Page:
The interface between a user and controller 34 is via a CRT monitor 50 a and light pen 50 b, shown in FIG. 6, which is a simplified diagram of the system monitor and CVD system 10 in a substrate processing system, which may include one or more chambers. In the preferred embodiment two monitors 50 a are used, one mounted in the clean room wall for the operators and the other behind the wall for the service technicians. The monitors 50 a simultaneously display the same information, but only one light pen 50 b is enabled. A light sensor in the tip of light pen 50 b detects light emitted by CRT display. To select a particular screen or function, the operator touches a designated area of the display screen and pushes the button on the pen 50 b. The touched area changes its highlighted color, or a new menu or screen is displayed, confirming communication between the light pen and the display screen. Other devices, such as a keyboard, mouse, or other pointing or communication device, may be used instead of or in addition to light pen 50 b to allow the user to communicate with controller 34.
The above reactor description is mainly for illustrative purposes, and other CVD equipment such as electron cyclotron resonance (ECR) plasma CVD devices, induction coupled RF high density plasma CVD devices, or the like may be employed. Additionally, variations of the above-described system, such as variations in pedestal design, heater design, RF power frequencies, location of RF power connections and others are possible. For example, the wafer could be supported by a susceptor and heated by infrared lamps through a quartz window.
Further, an ultraviolet (UV) light source may be coupled to or disposed in system 10 to provide UV light in accordance with the present invention. For example, the UV light source may be used in conjunction with an existing chamber used for deposition and other processes. This may occur, for example, by replacing the infrared lamp used to heat the process chamber with a UV lamp. In such a configuration, it may be desirable to replace the quartz window with a window constructed of material transparent to UV energy, such as sapphire and the like.
Alternatively, the UV light source may reside in a separate chamber in which Steps 240 and 250 (FIG. 2) are carried out. As shown in FIG. 7A, system 10 is used for processes such as BPSG deposition. A transfer mechanism 105 transfers substrate 140 from system 10 to a UV chamber 110. Transfer mechanism 105 may comprise, for example, a robot or the like, with arms or platens for transferring the substrate. A wide range of transfer mechanisms 105 may be used within the scope of the present invention.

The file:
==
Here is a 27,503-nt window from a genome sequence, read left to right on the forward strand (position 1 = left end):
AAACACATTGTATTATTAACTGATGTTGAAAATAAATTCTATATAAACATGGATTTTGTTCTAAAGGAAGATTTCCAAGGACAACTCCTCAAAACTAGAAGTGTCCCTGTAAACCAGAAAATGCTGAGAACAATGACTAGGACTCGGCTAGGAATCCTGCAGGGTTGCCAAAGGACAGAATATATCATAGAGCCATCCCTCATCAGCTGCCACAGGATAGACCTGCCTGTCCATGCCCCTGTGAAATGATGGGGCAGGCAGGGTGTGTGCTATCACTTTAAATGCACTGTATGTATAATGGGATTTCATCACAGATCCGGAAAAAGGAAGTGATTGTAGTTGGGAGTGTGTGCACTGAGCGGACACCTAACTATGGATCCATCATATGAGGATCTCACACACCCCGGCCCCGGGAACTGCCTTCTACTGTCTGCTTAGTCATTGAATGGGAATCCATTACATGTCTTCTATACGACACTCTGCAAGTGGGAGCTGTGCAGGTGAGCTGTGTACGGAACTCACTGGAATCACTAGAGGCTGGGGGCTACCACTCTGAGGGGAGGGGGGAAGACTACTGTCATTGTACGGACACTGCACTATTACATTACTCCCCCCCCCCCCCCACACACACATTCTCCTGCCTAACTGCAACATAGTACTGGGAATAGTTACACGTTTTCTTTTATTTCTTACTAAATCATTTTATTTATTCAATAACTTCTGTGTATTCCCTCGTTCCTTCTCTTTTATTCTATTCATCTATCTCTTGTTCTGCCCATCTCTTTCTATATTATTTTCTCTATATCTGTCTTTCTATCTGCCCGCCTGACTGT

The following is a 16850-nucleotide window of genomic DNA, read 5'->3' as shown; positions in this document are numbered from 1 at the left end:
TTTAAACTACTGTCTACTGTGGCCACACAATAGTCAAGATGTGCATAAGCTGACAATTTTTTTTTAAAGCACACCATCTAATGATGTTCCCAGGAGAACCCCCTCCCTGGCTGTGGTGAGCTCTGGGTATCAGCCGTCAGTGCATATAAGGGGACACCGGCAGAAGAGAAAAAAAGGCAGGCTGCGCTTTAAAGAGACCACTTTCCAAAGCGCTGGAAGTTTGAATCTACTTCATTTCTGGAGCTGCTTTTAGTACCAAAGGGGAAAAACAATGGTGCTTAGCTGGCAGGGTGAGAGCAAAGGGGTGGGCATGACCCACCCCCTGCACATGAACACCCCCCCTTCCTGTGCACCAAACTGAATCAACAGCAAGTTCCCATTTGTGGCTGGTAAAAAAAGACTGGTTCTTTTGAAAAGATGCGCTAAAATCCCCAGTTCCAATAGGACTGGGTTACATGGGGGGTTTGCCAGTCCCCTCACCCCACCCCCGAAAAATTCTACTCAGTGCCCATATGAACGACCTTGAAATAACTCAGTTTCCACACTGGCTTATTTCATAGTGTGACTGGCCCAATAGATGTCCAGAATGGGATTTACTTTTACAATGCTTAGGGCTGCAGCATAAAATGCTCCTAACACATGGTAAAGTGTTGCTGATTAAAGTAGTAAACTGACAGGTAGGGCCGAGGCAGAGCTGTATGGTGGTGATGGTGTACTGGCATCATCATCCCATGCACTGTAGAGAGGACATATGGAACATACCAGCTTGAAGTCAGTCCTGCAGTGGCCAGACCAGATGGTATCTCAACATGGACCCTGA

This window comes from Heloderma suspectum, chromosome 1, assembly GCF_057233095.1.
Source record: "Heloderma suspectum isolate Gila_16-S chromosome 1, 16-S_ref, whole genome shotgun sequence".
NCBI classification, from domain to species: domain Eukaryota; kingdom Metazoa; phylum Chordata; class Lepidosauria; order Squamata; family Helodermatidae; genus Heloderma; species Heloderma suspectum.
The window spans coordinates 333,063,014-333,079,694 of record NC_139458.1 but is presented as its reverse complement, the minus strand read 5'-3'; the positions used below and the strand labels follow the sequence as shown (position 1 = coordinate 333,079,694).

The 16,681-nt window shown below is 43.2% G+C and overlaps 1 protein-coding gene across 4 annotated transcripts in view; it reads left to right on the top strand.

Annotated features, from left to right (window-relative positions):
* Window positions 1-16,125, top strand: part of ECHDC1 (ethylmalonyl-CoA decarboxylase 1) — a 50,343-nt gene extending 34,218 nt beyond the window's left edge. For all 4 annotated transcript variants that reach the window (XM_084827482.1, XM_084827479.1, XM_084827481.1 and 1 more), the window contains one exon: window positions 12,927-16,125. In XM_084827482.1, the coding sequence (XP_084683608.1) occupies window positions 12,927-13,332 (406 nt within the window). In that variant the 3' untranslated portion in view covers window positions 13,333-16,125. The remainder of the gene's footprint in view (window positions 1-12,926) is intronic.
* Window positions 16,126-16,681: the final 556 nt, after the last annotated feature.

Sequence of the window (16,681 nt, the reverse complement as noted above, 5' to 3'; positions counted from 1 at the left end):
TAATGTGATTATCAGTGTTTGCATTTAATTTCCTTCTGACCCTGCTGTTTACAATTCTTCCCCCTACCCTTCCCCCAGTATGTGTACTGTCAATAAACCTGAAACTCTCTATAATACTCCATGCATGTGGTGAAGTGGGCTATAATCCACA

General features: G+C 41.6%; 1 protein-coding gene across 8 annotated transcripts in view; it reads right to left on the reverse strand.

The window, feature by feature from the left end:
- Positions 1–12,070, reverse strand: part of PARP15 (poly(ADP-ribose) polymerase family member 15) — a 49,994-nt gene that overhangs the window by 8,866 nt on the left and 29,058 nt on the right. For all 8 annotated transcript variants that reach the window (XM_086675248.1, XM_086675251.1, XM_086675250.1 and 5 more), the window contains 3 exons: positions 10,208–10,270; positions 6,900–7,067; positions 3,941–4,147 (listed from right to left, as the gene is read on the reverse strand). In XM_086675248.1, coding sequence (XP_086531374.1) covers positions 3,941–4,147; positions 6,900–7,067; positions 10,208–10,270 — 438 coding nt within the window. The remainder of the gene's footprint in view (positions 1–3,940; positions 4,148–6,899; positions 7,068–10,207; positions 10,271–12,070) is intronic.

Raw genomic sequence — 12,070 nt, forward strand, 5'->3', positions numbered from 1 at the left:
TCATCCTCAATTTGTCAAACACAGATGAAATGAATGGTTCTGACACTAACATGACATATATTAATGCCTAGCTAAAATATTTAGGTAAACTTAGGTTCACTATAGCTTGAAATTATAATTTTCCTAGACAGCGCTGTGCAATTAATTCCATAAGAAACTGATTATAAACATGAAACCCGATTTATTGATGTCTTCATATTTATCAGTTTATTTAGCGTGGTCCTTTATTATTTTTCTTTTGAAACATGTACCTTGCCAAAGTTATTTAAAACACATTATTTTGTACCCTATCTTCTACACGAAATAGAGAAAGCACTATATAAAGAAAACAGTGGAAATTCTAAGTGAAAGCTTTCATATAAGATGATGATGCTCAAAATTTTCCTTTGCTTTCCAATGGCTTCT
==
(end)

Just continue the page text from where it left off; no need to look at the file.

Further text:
FIG. 7B depicts a schematic of one embodiment of UV chamber 110 according to the present invention. Chamber 110 includes a chamber wall 112 and a UV light source 114. Walls 112 operate to keep UV light from escaping chamber 110. UV light source 114 may comprise a UV lamp, a laser and a wide range of other UV light producing sources. UV light source 114 produces UV light 160, which passes through a window 116, such as a sapphire window that is at least partially transparent to UV energy. Alternatively, chamber 110 has no window. UV light 160 impinges upon substrate 140 having an insulating layer, such as BPSG layer 142, to which a reflow process is to occur. Substrate 140 may be resting on a pedestal 118, such as pedestal 12 shown in FIG. 3. In one embodiment, chamber 110 has a controller 120, which controls UV light source 114. In this manner, the energy level, wavelength, exposure time and the like may be controlled. Alternatively, controller 120 comprises controller 34 shown in FIG. 3. Controller 120 may implement, for example, one or more software programs which control the UV light source to produce the desired insulating layer reflow. Such software programs may control the UV light wavelength, energy, duration, and the like.
By exposing the insulating layer, such as BPSG layer 142, to UV light under desired conditions, layer 142 reflow is achieved. In this manner, after reflow, voids, vias and the like are filled and the layer 142 has a generally planar upper surface 150. Further, UV light acts to densify layer 142 and reduce H content therein to produce a high quality insulating layer. The above benefits are achieved with small thermal budget requirements.
The invention has now been described in detail. However, it will be appreciated that certain changes and modifications may be made. Hence, the scope of the invention should not be limited by the above description, but instead should be determined with reference to the appended claims along with their full scope of equivalents.
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|U.S. Classification||438/760, 438/632, 257/E21.275, 257/E21.58, 257/E21.243|
|International Classification||H01L21/3105, H01L21/768, H01L21/316|
|Cooperative Classification||H01L21/76819, H01L21/02129, H01L21/31051, H01L21/02271, H01L21/02348, H01L21/31625, H01L21/02274|
|European Classification||H01L21/02K2E3B6B, H01L21/02K2C1L1B, H01L21/02K2T8L2, H01L21/02K2E3B6, H01L21/3105B, H01L21/316B4, H01L21/768B4|
|Aug 2, 2001||AS||Assignment|
Owner name: APPLIED MATERIALS, INC., CALIFORNIA
Free format text: ASSIGNMENT OF ASSIGNORS INTEREST;ASSIGNORS:GEIGER, FABRICE;GAILLARD, FREDERIC;REEL/FRAME:012042/0389
Effective date: 20010629
|Aug 20, 2007||FPAY||Fee payment|
Year of fee payment: 4
|Aug 24, 2011||FPAY||Fee payment|
Year of fee payment: 8
|Oct 16, 2015||REMI||Maintenance fee reminder mailed|
|Mar 9, 2016||LAPS||Lapse for failure to pay maintenance fees|
|Apr 26, 2016||FP||Expired due to failure to pay maintenance fee|
Effective date: 20160309